roxtar said...

Do I have a meeting with a client?

Why, yes....I do.

When?

3:00

When will I be leaving?

2:30

Will I be back this afternoon?

Oh, gee....probably not.

See ya' tomorrow!

Akatabi said...

Spot on, except for the part about meetings, attending which should almost always count as a slacker win, except when one is expected to actually contribute concrete evidence of having worked. Try to get invited to or just drop in on meetings as far as possible from one's actual expertise or job description. Meetings in compliance with government regulations like safety, EEOC, workplace niceity, substance abuse and anything related to HR are especially favored, as is anything related to quality assurance, imaging, branding or the godsend of ISO 9000. Field trips are another great boon, where one can give the impression of making a great personal sacrifice to hand-deliver crucial documents or pick up essential materials from a remote location as far away as possible from one's picket stake and chain. An added lagniappe is that afterwards, one can make lengthy excursions to far places to get reimbursed from petty cash for out-of-poocket expenses on cabfare.

H. Rumbold, Master Barber
ygzpsig - young users of GNUzip special interest group

Wren said...

Masters, every last one of you! I'm breathless with admiration and awe.
Unfortunately, however, I can't quite figure out how to put this incredible system to work in a small community newspaper office, where I'm the editor, and the publication deadline looms week in and week out, even when the rest of the world takes actual holidays. I'm afraid in my chosen career, this wonderful System of Sloth would soon see me packing up my AP stylebook and requisite red pen, and applying for work at the local McDonalds. I might actually make more money with Ronald and Friends, but I wouldn't enjoy the dubious perks of a PPO health plan and 401k.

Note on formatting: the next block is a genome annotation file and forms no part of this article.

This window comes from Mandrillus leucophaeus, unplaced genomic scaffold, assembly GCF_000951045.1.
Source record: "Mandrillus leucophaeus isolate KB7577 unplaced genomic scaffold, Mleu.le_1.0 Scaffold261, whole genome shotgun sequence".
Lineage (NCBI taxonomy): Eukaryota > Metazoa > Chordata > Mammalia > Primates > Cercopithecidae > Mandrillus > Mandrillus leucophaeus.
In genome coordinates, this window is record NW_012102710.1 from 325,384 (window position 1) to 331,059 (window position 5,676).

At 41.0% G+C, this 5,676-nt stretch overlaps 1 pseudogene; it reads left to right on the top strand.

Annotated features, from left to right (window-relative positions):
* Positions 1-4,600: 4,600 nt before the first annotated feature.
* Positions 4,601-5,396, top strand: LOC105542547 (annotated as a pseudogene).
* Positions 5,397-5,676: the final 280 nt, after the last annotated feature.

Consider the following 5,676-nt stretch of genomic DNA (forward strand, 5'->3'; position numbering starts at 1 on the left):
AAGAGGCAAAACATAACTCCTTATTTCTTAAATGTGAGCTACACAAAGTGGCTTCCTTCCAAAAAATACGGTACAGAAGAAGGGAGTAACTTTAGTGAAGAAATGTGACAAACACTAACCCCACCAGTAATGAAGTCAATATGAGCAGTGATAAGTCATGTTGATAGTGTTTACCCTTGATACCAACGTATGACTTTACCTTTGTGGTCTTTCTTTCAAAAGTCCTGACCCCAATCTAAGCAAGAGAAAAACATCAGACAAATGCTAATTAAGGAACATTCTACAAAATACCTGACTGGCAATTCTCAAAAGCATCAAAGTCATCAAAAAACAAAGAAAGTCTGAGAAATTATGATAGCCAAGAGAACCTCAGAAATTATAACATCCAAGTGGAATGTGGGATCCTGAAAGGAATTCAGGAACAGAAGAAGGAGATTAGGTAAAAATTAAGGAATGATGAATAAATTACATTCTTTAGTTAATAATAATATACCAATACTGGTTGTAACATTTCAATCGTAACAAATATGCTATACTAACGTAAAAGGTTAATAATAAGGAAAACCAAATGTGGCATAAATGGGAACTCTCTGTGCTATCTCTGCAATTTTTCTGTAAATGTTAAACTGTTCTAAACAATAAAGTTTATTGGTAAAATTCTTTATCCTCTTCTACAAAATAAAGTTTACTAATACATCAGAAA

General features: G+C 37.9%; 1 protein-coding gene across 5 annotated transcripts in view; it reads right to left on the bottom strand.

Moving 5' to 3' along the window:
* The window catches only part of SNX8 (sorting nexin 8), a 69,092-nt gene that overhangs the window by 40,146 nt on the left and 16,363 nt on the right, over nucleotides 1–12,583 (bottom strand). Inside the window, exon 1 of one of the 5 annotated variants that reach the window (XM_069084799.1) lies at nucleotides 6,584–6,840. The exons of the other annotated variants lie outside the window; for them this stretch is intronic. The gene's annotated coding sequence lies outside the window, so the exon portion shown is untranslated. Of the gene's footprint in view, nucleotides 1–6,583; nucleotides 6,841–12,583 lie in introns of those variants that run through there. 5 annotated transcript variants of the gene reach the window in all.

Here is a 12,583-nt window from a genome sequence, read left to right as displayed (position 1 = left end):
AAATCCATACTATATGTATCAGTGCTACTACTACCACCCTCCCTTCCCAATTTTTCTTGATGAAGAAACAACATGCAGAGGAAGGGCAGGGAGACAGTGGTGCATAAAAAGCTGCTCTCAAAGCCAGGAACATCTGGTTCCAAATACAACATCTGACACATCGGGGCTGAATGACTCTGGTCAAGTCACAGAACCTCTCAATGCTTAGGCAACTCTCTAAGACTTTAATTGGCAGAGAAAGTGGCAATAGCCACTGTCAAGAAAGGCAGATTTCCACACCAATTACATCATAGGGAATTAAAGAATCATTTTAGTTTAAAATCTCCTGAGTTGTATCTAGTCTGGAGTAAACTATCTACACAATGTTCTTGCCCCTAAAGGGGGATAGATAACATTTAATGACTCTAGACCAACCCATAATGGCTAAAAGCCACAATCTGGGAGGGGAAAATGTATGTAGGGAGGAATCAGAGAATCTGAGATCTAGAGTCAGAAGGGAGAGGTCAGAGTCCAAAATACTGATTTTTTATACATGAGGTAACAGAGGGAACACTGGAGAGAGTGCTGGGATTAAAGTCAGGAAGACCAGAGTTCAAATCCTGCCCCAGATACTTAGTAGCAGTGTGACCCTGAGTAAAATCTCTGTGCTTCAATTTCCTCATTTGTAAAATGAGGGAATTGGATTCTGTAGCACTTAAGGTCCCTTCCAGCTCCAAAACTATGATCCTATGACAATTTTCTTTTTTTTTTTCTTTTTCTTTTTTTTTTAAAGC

Still, one can dream. I definitely should have overcome my math phobia 26 years ago and taken that class in Basic.
With a deep sigh of envy,
Wren

Bobby Lightfoot said...

Ahhhh, yes. When I was a I.T. dude I stumbled upon the most wonderful trick of pulling network connections. Then I'd have to go "into the walls" which meant going to the beach and drinkin' for three hours.

"Going into the walls"!!

I still use it as code for fucking off.

Kevin Wolf said...

While I do not doubt your findings, Ned, putting this into action sounds like, well, work. Especially the walking fast part. And carrying things.

Oh, shit - gotta go reroute the NGFPBPVX!

An Upstep or a Downstep said...

A regular Ignatius J. Reilly.

jogkhzta - a running festival

Employee of the Month said...

You forgot to include in the avoidance accouterments a half-eaten totally inadequate foodstuff to paint the picture of working through lunch and this was the only thing I could grab because I am so busy but everyone else managed to take a proper lunch. Most effective if you shamble past the employee lunchroom.


Hey, ixnay on the miziay!

Mike said...

For code monkeys: a one line shell script that makes a particularly large build over and over again. Post It note on monitor that reads, "build in progress, don't touch."

I had a project that took five minutes to build that bought me many 2.5 hour lunches with the simple expedient of just building it over and over again til I came back. I also complained that if I had a faster machine, compiles would go faster. and wound up with a new, more Doom playable(this was some years back) machine.

gfsjcmu, the joy of man's desiring.

Bobby Lightfoot said...

Mike's in, guys.

How fuckin' funny is "gfsjcmu, the joy of man's desiring"?

eh? THIS funny.

blue girl said...

Hi Jeddie,

Being the Master Of All Sidetrackers that I am -- I'm just droppin' by to say -- congrats on the Koufax finalist thang.

BG

blue girl said...

Should that have been:

Masteress?